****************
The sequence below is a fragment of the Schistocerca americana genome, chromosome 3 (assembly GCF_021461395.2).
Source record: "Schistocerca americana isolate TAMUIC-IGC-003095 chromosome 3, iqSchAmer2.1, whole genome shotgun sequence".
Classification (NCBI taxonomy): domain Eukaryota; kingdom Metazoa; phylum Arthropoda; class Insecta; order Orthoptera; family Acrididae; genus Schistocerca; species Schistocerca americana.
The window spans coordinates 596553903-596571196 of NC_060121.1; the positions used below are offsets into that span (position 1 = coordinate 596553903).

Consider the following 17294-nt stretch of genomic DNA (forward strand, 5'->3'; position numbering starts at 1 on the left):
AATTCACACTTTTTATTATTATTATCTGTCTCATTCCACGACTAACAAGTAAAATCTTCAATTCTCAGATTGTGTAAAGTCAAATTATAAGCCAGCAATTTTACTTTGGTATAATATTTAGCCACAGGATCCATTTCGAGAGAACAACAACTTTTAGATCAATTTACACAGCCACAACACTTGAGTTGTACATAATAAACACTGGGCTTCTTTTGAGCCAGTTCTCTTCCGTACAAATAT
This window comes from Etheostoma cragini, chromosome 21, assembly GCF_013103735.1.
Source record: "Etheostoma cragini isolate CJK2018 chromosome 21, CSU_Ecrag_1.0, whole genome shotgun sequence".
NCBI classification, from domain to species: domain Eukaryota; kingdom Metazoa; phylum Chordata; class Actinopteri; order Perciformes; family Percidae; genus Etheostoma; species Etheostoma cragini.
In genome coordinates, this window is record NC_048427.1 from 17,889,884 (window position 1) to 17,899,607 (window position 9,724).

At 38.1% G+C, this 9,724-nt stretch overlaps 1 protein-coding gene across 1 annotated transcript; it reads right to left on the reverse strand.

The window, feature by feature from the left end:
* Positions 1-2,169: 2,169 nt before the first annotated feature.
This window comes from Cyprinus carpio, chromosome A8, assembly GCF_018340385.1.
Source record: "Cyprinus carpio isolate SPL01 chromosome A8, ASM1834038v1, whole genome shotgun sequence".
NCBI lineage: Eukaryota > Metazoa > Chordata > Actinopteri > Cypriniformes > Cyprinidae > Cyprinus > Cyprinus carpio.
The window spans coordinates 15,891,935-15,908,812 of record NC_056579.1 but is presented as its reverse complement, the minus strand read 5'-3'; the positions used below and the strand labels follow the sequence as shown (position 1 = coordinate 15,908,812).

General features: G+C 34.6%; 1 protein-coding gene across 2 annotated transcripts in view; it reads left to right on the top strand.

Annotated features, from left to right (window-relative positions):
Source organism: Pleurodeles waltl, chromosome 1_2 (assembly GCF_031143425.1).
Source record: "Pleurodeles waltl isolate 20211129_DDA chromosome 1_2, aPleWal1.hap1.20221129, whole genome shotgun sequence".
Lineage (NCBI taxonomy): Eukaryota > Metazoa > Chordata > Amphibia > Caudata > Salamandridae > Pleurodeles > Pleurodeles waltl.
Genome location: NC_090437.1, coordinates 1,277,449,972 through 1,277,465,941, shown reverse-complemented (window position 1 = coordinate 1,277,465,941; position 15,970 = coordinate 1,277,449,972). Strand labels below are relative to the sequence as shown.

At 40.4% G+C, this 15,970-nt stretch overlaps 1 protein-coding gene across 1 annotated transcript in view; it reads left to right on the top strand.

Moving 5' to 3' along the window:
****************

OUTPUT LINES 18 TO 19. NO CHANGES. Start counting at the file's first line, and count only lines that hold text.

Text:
General features: G+C 34.6%; 1 protein-coding gene across 2 annotated transcripts in view; it reads left to right on the top strand.

Annotated features, from left to right (window-relative positions):